Dr. Kerstin Lindblad-Toh, Broad Institute and Uppsala University; Dr. Jaime Modiano, University of Minnesota; and Dr. Matthew Breen, North Carolina State University are moving in that direction. They have uncovered two specific gene regions that predispose golden retrievers to both hemangiosarcoma and lymphoma. That’s great news. Could it mean that a cure is possible?

We want to say that a cure is near. We want to say that the future eradication or control of cancer for these precious dogs is very real. Hope leads us to state that maybe it is. But unfortunately, we can’t say that conclusively. What we can say is that there is a lot of active scientific research underway. The problem is not being ignored. The Golden Retriever Club of America encourages you to support the numerous research studies investigating cancer in the breed.

Holiday Barn:

What kind of reassurance can we give our readers to give them comfort if their own golden retriever has cancer?

FETCH a Cure:

Luckily, advances in cancer treatment for dogs have extended the quality of life of pets with cancer by months, sometimes even years if the cancer is caught early and the dog does not have any other comorbidities. Some cancers, such as mast cell tumors, can be cured if the tumor is low-grade and clean margins are achieved with surgery. Other cancers, such as lymphoma, require chemotherapy. Since the chemotherapy doses are much lower for dogs than people, the side effects are usually minimal, meaning our four-legged friends can go on to live longer, healthier lives post diagnosis.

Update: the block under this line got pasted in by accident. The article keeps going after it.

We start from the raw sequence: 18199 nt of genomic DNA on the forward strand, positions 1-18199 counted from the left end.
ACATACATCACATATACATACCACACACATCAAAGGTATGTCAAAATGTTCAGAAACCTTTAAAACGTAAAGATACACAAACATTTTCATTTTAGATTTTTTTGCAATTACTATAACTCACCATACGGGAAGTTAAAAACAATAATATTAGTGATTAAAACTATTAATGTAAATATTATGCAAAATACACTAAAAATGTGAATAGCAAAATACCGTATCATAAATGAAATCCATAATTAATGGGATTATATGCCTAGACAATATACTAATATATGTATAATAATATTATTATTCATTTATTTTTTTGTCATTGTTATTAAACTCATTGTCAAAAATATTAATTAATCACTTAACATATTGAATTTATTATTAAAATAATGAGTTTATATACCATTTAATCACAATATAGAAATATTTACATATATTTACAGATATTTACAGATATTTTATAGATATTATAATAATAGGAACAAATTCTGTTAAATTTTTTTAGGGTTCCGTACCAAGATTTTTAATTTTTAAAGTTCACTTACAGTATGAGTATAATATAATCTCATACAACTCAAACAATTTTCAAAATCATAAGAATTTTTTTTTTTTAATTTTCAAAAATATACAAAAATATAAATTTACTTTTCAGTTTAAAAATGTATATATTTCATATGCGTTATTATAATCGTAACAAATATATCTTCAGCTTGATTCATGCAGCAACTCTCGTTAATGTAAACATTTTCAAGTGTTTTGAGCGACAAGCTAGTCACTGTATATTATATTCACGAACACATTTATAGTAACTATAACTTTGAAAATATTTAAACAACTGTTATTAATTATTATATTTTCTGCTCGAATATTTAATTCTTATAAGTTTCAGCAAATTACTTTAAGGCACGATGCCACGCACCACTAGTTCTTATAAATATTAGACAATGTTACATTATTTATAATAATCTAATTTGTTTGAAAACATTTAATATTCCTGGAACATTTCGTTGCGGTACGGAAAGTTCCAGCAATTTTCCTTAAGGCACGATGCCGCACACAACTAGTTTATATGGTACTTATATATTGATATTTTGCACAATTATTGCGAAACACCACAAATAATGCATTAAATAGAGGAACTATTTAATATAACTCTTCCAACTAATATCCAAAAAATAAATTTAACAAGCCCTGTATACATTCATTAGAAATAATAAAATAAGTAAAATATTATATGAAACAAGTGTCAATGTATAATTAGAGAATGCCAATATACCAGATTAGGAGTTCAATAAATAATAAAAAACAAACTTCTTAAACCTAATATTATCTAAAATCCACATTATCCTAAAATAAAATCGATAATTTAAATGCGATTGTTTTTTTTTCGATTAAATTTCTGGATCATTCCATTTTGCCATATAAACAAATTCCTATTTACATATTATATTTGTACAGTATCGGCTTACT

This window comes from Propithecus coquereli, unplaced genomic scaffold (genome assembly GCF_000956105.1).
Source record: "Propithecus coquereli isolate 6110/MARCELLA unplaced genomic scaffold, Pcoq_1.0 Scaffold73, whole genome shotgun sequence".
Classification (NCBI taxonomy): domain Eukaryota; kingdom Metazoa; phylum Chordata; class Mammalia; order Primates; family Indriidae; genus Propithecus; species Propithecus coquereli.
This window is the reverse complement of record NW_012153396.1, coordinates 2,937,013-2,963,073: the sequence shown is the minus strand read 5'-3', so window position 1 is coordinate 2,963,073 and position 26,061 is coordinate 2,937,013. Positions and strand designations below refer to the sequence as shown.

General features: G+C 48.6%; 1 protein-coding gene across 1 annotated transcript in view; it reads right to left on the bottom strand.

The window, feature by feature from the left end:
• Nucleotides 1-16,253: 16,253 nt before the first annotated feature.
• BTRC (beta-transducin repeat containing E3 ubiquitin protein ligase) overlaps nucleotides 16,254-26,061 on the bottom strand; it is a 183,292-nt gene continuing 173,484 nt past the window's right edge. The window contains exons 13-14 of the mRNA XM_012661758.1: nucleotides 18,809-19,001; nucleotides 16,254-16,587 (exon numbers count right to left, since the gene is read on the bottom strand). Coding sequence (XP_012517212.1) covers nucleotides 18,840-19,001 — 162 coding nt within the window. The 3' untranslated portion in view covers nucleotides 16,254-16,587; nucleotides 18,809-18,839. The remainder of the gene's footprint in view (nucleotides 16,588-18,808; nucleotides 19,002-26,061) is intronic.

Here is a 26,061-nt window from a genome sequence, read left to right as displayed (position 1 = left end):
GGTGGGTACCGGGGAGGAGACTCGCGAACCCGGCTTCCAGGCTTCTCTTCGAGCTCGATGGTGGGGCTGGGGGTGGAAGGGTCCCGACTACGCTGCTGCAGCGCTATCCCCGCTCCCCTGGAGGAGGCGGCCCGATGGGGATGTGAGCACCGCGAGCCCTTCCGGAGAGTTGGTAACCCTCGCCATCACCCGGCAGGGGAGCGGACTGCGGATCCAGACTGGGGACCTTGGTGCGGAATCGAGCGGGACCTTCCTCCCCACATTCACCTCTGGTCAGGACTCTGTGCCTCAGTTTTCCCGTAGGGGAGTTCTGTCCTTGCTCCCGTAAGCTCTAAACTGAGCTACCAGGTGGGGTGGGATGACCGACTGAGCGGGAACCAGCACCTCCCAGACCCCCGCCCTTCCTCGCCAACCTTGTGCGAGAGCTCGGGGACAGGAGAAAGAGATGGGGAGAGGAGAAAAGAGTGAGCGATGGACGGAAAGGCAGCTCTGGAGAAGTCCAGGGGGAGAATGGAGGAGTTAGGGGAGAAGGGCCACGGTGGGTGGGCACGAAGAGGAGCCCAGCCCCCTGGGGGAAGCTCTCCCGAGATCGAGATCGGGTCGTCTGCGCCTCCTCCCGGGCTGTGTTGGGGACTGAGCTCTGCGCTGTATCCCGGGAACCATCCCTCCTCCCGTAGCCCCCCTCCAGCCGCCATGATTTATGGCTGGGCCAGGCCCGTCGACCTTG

As Amanda says, a cancer diagnosis is not as bleak as it has been in the past. In fact, 50% of cancers are curable if caught early enough. As a golden retriever owner, regular veterinarian checkups are imperative. In fact, rather than just the yearly checkup, we suggest a semi-annual checkup from age and upwards, which is the age that cancer begins to rise in golden retrievers. If you notice any changes in your dog: gait, eating and drinking, activity level, lumps or bumps, unusual smells, anything out of the ordinary, see your veterinarian immediately. Early diagnosis is key to a positive outcome.

MANY THANKS TO Amanda Brzostowski and Joanne Silverman of FETCH a Cure. FETCH a Cure is a 501 ©(3) non-profit organization focused on improving the quality of life for our pets. Working with pet owners and the veterinary community, FETCH is furthering pet cancer awareness, education, and treatment. Their vision is simple: A community where no one is denied a choice for their pet’s health due to lack of options, education or funding. Please contact to learn more.